I joined Greek Life in the fall semester of 2018 under the impression that it would provide me with opportunities for networking, community service and personal betterment. While these were provided, my exposure to Greek Life over a single semester has given me some additional food for thought. Greek Life has been a largely positive experience but also an enlightening one.
The primary aspect of Greek Life that remains inadequate is its atmosphere surrounding issues of race and sexual identity. While attempts have been made to address this issue, more needs to be done to enhance the initiatives already put in place. Additionally, further initiatives ought to be set in the midst of an overarching cultural conversation surrounding the role of Greek Life in the 21st century.
The push for more inclusivity in Greek Life is present on our campus. Dissatisfaction with the role of diversity and inclusion in Greek organizations prompted Eastern Michigan University’s Greek Councils to establish the Greek Life Inclusion Committee in 2016. Chapters within the Interfraternity Council (IFC) and College Panhellenic Council (CPC) have also elected their own committees and chairpersons to serve the larger committee’s purpose within their individual chapters.
However, members and leaders of Greek Life find themselves stuck on what exactly the Committee entails: whether its existence is a formality, what kind of jurisdiction the body has or what initiatives ought to be set in place to reflect this broad goal of diversity and inclusion.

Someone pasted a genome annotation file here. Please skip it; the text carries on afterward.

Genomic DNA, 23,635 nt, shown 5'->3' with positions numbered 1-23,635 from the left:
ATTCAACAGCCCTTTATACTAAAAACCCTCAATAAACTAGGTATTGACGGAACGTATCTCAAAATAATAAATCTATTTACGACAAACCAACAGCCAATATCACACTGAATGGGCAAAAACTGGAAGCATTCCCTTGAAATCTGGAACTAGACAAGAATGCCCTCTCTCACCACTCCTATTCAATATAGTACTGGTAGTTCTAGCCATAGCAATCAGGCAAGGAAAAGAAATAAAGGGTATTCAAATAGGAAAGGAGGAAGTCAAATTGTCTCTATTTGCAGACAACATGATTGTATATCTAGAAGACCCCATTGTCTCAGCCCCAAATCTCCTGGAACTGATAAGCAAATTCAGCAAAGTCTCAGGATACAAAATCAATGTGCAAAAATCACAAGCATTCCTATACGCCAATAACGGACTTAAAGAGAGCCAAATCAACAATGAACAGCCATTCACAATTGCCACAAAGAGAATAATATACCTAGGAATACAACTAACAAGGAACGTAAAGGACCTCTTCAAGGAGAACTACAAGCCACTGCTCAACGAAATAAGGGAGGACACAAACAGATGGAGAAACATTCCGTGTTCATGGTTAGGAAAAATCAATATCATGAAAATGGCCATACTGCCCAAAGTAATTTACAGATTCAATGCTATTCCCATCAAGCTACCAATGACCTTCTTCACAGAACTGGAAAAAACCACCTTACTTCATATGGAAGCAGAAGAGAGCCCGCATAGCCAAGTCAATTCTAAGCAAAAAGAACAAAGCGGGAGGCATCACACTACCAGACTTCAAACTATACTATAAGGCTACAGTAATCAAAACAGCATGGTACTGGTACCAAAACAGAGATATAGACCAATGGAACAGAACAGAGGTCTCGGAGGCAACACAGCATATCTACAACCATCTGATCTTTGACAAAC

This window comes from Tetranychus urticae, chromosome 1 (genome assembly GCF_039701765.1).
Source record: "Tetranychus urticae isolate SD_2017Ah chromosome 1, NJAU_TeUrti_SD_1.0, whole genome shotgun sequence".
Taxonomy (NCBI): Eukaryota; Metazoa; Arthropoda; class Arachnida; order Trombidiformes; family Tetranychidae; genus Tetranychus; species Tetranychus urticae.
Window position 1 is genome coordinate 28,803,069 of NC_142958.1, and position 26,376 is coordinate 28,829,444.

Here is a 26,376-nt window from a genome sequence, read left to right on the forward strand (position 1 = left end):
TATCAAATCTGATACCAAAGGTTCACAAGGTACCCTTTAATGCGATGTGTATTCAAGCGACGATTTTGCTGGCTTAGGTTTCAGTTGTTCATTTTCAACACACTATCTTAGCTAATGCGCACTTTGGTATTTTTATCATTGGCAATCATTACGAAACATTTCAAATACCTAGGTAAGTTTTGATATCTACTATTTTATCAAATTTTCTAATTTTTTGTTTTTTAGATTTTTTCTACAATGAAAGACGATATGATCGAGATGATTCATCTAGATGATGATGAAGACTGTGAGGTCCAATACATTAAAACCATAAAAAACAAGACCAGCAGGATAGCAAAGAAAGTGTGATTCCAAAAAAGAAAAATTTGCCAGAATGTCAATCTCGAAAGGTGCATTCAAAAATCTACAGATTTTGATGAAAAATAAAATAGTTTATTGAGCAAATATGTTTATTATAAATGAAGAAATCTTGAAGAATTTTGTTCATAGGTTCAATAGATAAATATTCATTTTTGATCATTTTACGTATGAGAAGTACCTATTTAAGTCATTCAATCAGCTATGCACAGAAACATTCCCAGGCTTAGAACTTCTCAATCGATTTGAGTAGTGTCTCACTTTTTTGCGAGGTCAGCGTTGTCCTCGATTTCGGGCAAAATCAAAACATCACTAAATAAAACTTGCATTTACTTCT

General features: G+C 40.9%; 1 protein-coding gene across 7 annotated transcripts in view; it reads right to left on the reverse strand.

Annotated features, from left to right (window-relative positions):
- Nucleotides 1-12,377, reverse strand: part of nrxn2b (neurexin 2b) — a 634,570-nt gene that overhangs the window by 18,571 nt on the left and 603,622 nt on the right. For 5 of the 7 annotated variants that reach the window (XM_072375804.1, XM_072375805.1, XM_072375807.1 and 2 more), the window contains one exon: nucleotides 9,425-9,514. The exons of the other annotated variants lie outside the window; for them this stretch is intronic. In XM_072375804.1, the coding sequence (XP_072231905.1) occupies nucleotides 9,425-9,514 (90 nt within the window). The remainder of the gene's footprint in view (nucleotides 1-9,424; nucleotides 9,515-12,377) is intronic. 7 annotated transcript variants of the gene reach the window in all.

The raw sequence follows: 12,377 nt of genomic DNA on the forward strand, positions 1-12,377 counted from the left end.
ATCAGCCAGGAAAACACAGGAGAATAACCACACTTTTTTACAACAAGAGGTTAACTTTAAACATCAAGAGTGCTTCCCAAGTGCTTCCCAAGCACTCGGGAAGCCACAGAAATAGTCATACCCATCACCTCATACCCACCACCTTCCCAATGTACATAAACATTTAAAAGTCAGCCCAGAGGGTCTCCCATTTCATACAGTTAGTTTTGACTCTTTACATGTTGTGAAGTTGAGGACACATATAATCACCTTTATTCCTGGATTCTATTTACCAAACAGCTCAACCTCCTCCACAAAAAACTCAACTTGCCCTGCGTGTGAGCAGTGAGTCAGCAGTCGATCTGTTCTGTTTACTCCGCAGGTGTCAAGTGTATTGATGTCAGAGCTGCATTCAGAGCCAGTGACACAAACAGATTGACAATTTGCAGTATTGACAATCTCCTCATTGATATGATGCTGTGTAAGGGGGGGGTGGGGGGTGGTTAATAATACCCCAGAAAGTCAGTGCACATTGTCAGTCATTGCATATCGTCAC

I believe this standstill is largely a result of reluctance on the part of Greek leadership to change the status quo. This institutional push towards promoting diversity and inclusion is certainly in its infancy. Greek organizations have historically been exclusive, to the point of race restrictions by white fraternities and sororities causing the founding of black, latinx and multicultural Greek chapters.
In order for the Greek Community at EMU to truly reflect its larger student body, the burden of promoting diversity and inclusion must fall on the more privileged, and overwhelmingly white, councils and chapters. On our campus, that means IFC and CPC need to foster an inclusive environment to benefit their own members and the university as a whole.
They can do that in several ways.
First, by increasing outreach to their fellow Greek councils, the National Panhellenic Council and Multicultural Greek Council.
Second, by putting on diversity and inclusion programming in collaboration with several campus organizations and our university’s own Department of Diversity and Community Involvement.
Third, they should improve conflict resolution mechanisms for when issues with diversity and inclusion inevitably arise.
Fourth, they should showcase–without tokenizing–members of these chapters/councils and promoting Greek events that make their dedication to diversity and inclusion known on campus--and community-wide.
Greek Life at EMU, while still presenting issues in the realm of diversity and inclusion, is beginning to make a conscious effort towards overcoming its legacy of exclusion and homogeneity. That same spark ought to continue through each generation of students, and I am confident that it will.
In the meantime, it’s important to note that progress is not linear and that when setbacks occur, members of these organizations need not be discouraged, for their efforts are important in changing the perception of Greek membership on our campus and nationwide.